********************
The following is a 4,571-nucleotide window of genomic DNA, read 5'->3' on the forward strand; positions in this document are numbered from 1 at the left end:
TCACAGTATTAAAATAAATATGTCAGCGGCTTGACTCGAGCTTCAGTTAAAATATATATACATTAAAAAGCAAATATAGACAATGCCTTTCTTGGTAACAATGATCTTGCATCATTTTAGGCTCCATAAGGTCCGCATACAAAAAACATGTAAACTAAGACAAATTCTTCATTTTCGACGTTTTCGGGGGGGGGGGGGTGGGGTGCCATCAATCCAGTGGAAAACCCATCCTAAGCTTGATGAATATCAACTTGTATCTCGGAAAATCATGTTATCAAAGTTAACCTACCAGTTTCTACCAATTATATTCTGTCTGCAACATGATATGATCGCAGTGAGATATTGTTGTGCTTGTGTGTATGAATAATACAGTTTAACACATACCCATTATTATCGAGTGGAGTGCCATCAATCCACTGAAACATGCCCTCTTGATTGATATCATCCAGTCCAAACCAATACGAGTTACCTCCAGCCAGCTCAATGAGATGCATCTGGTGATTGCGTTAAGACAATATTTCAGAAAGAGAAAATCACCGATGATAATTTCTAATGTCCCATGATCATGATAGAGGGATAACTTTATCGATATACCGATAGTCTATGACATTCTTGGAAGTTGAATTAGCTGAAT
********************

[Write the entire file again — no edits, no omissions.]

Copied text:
The following is a 4,571-nucleotide window of genomic DNA, read 5'->3' on the forward strand; positions in this document are numbered from 1 at the left end:
TCACAGTATTAAAATAAATATGTCAGCGGCTTGACTCGAGCTTCAGTTAAAATATATATACATTAAAAAGCAAATATAGACAATGCCTTTCTTGGTAACAATGATCTTGCATCATTTTAGGCTCCATAAGGTCCGCATACAAAAAACATGTAAACTAAGACAAATTCTTCATTTTCGACGTTTTCGGGGGGGGGGGGGTGGGGTGCCATCAATCCAGTGGAAAACCCATCCTAAGCTTGATGAATATCAACTTGTATCTCGGAAAATCATGTTATCAAAGTTAACCTACCAGTTTCTACCAATTATATTCTGTCTGCAACATGATATGATCGCAGTGAGATATTGTTGTGCTTGTGTGTATGAATAATACAGTTTAACACATACCCATTATTATCGAGTGGAGTGCCATCAATCCACTGAAACATGCCCTCTTGATTGATATCATCCAGTCCAAACCAATACGAGTTACCTCCAGCCAGCTCAATGAGATGCATCTGGTGATTGCGTTAAGACAATATTTCAGAAAGAGAAAATCACCGATGATAATTTCTAATGTCCCATGATCATGATAGAGGGATAACTTTATCGATATACCGATAGTCTATGACATTCTTGGAAGTTGAATTAGCTGAAT